JOURNALIST: There’s a report today that Tony Abbott is now one of the most unpopular national leader across the world. This is money for jam isn’t it, for the Labor Party?

BOWEN: Well it’s not money for jam for the people of Australia who are being attacked. This is about a Budget which is fundamentally unfair, which is bad for the nation and is built on a web of deceit. I mean no wonder the Australian people are angry, Tony Abbott told them, Tony Abbott told the people of Australia that he would return the Budget to surplus with no new taxes, with no spending cuts to health or education, and he’s breached those fundamental commitments to the Australian people and he said; ‘I won’t use the Budget as an excuse to break promises’, he even made that explicit commitment.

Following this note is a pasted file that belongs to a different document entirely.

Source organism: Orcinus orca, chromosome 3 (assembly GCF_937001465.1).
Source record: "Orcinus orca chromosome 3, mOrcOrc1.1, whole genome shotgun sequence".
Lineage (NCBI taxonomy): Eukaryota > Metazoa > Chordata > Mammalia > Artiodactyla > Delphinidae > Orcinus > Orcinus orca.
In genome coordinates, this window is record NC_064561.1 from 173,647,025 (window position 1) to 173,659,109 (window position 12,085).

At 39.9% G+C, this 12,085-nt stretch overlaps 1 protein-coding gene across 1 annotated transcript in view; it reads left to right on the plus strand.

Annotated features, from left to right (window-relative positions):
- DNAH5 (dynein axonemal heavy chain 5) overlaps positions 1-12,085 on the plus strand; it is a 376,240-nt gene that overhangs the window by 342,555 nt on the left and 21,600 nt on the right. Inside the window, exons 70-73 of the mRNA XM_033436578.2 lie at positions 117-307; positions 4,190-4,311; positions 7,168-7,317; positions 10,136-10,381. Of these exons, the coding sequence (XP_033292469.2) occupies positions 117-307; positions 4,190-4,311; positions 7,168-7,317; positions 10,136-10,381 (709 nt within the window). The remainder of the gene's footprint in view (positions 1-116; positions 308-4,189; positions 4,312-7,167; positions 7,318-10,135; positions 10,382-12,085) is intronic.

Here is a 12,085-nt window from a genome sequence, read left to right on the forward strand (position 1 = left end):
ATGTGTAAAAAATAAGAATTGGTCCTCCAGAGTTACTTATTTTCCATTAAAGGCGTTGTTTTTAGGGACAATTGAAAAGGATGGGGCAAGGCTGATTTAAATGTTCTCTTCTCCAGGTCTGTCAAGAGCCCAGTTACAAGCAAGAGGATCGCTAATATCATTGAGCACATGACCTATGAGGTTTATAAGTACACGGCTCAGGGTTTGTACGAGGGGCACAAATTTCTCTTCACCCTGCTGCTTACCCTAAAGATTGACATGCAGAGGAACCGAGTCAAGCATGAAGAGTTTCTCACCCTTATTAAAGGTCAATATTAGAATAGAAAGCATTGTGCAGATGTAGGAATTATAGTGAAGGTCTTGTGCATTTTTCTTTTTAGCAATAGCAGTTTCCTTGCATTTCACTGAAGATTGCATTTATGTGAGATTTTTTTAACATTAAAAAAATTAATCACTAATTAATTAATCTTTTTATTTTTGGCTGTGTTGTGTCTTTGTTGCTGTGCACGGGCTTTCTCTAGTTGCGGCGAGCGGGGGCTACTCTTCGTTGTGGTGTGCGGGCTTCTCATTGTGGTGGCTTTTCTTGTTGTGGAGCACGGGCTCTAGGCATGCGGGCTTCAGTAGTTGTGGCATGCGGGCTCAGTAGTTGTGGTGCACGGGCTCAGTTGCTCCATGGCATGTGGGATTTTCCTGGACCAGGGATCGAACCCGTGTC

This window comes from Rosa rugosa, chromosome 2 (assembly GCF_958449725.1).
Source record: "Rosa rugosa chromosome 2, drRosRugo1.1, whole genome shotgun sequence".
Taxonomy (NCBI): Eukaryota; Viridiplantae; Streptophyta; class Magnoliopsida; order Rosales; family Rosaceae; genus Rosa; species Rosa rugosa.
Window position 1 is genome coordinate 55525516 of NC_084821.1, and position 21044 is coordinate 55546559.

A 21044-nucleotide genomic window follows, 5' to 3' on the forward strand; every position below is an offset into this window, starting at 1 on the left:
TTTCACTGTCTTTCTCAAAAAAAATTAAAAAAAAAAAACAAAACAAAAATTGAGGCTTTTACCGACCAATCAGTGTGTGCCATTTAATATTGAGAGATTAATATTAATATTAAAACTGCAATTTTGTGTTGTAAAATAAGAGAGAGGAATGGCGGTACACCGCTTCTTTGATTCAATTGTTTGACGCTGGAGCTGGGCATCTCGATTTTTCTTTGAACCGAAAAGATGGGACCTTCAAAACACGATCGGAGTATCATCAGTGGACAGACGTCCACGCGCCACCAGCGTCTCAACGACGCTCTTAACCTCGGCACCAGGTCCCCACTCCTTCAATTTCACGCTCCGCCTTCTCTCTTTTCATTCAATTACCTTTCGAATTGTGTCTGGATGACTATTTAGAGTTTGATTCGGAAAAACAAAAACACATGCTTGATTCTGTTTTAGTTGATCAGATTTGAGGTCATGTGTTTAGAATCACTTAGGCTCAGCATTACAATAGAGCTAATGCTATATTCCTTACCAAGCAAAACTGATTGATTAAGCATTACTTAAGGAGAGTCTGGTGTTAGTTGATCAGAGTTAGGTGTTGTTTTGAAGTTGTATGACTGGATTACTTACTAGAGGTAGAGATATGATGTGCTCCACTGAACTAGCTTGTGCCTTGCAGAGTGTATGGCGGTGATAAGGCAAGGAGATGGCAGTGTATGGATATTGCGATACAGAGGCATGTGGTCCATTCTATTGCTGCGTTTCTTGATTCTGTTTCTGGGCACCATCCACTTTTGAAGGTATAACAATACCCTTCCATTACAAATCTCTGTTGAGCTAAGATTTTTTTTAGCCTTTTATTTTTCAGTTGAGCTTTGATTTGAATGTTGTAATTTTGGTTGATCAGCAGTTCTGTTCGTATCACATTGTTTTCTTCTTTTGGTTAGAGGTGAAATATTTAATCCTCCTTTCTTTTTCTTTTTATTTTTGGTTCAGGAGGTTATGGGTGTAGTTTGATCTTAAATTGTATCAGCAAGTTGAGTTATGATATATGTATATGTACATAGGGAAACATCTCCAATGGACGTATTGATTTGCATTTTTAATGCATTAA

This is a budget which is full of broken promises and he doesn’t even have the decency and honesty to admit it. So no wonder the Australian people are white hot angry with this Government, white hot angry with this Government because of its unfairness and the arrogance of its deceit.

Okay, thanks for coming.